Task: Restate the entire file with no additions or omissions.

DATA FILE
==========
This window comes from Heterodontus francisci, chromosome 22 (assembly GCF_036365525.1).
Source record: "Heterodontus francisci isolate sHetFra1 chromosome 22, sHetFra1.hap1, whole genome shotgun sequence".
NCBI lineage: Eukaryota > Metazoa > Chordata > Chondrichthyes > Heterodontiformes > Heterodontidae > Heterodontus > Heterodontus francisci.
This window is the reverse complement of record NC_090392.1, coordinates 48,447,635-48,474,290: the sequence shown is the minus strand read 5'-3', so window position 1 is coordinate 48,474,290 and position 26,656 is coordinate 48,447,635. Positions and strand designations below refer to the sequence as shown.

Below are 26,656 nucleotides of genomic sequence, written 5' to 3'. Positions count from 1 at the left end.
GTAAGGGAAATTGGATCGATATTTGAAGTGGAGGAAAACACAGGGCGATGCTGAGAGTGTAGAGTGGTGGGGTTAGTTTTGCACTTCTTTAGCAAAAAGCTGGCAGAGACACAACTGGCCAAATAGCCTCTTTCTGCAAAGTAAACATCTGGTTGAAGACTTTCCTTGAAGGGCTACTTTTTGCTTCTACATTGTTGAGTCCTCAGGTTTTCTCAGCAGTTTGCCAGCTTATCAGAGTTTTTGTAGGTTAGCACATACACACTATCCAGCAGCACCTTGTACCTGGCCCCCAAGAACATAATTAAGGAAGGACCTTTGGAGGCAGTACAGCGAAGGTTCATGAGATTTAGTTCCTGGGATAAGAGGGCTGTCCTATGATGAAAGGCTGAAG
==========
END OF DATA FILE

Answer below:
This window comes from Heterodontus francisci, chromosome 22 (assembly GCF_036365525.1).
Source record: "Heterodontus francisci isolate sHetFra1 chromosome 22, sHetFra1.hap1, whole genome shotgun sequence".
NCBI lineage: Eukaryota > Metazoa > Chordata > Chondrichthyes > Heterodontiformes > Heterodontidae > Heterodontus > Heterodontus francisci.
This window is the reverse complement of record NC_090392.1, coordinates 48,447,635-48,474,290: the sequence shown is the minus strand read 5'-3', so window position 1 is coordinate 48,474,290 and position 26,656 is coordinate 48,447,635. Positions and strand designations below refer to the sequence as shown.

Below are 26,656 nucleotides of genomic sequence, written 5' to 3'. Positions count from 1 at the left end.
GTAAGGGAAATTGGATCGATATTTGAAGTGGAGGAAAACACAGGGCGATGCTGAGAGTGTAGAGTGGTGGGGTTAGTTTTGCACTTCTTTAGCAAAAAGCTGGCAGAGACACAACTGGCCAAATAGCCTCTTTCTGCAAAGTAAACATCTGGTTGAAGACTTTCCTTGAAGGGCTACTTTTTGCTTCTACATTGTTGAGTCCTCAGGTTTTCTCAGCAGTTTGCCAGCTTATCAGAGTTTTTGTAGGTTAGCACATACACACTATCCAGCAGCACCTTGTACCTGGCCCCCAAGAACATAATTAAGGAAGGACCTTTGGAGGCAGTACAGCGAAGGTTCATGAGATTTAGTTCCTGGGATAAGAGGGCTGTCCTATGATGAAAGGCTGAAG